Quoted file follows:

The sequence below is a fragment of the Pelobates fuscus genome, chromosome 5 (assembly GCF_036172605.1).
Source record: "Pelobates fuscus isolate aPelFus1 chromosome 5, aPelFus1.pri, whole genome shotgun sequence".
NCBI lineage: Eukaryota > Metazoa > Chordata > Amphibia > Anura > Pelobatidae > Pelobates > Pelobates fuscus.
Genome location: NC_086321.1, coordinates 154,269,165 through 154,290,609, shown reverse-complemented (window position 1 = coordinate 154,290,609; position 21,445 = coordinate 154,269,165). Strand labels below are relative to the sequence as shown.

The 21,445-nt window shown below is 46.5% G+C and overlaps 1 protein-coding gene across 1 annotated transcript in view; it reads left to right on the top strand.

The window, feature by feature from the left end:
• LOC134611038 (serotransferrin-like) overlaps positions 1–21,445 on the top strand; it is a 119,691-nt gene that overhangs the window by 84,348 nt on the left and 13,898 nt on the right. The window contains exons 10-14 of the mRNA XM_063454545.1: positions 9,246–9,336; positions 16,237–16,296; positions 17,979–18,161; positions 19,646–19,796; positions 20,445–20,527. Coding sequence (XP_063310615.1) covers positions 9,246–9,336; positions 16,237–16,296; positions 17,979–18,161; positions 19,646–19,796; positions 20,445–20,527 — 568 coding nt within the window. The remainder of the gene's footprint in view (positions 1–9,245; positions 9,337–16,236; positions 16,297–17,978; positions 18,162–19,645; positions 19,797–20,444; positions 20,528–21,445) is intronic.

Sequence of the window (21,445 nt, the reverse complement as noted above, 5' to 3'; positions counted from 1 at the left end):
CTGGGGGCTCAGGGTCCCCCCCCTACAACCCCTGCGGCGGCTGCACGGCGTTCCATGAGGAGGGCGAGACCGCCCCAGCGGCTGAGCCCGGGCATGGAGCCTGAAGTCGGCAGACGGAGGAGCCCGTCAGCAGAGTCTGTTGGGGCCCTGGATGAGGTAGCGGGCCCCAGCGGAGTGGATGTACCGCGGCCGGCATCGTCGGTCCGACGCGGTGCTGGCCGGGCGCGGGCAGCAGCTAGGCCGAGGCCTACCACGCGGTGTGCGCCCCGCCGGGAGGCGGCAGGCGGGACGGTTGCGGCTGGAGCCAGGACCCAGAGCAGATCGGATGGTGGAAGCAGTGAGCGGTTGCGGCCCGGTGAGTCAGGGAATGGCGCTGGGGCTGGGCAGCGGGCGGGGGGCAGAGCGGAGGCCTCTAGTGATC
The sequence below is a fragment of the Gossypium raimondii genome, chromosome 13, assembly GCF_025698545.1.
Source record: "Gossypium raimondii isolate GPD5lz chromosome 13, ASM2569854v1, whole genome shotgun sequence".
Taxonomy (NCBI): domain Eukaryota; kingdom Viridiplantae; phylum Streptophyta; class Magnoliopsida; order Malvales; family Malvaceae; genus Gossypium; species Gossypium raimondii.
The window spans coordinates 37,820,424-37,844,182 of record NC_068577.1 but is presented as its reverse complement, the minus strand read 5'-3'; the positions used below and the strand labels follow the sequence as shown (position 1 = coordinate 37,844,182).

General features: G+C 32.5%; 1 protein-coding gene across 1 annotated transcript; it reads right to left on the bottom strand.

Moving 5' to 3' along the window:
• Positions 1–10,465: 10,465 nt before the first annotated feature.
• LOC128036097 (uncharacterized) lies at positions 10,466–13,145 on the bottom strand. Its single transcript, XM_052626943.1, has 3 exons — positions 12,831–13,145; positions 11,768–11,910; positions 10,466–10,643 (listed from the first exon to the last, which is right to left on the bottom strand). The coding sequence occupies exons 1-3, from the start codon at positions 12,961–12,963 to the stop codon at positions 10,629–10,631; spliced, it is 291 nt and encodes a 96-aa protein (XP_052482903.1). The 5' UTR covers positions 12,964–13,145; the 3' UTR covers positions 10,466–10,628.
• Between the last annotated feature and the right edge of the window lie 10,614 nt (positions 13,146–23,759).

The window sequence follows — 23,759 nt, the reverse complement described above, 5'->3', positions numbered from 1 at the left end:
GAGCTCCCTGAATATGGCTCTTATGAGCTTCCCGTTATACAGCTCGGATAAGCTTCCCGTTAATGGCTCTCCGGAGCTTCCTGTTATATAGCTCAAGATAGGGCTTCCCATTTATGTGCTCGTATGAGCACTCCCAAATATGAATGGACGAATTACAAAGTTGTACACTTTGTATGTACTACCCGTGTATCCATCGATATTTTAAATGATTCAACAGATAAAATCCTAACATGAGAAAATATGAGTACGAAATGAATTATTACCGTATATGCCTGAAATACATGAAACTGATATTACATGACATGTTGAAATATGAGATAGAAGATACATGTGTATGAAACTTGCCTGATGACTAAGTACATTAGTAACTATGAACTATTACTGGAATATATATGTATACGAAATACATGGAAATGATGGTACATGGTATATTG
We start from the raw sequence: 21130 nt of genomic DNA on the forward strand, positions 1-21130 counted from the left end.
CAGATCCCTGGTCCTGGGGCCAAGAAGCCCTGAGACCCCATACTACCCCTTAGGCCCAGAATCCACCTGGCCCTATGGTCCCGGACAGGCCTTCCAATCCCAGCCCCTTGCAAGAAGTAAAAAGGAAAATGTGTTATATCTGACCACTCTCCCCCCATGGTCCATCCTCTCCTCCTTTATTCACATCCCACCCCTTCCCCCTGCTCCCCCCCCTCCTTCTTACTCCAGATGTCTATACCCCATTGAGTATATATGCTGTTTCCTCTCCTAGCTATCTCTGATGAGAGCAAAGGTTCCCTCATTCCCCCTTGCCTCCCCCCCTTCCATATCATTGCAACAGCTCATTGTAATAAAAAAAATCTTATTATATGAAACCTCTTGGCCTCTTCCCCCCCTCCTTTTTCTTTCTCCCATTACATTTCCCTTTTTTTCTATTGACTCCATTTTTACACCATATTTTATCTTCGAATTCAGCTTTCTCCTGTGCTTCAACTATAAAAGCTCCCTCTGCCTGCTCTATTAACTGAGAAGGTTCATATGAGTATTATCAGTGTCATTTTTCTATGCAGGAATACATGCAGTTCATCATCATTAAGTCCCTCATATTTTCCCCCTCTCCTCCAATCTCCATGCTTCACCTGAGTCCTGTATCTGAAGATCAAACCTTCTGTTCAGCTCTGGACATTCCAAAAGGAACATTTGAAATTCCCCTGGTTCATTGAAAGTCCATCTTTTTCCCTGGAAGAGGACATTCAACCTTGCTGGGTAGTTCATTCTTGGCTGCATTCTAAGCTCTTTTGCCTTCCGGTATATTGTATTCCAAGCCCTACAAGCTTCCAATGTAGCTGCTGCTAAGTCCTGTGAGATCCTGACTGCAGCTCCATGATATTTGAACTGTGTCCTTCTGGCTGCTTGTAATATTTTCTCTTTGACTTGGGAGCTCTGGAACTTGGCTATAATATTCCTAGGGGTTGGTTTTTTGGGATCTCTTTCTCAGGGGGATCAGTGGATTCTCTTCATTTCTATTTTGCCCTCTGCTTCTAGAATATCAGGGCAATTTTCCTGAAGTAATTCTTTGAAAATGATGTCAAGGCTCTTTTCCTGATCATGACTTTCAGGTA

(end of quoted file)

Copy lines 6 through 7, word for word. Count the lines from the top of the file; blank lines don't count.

The window, feature by feature from the left end:
• LOC134611038 (serotransferrin-like) overlaps positions 1–21,445 on the top strand; it is a 119,691-nt gene that overhangs the window by 84,348 nt on the left and 13,898 nt on the right. The window contains exons 10-14 of the mRNA XM_063454545.1: positions 9,246–9,336; positions 16,237–16,296; positions 17,979–18,161; positions 19,646–19,796; positions 20,445–20,527. Coding sequence (XP_063310615.1) covers positions 9,246–9,336; positions 16,237–16,296; positions 17,979–18,161; positions 19,646–19,796; positions 20,445–20,527 — 568 coding nt within the window. The remainder of the gene's footprint in view (positions 1–9,245; positions 9,337–16,236; positions 16,297–17,978; positions 18,162–19,645; positions 19,797–20,444; positions 20,528–21,445) is intronic.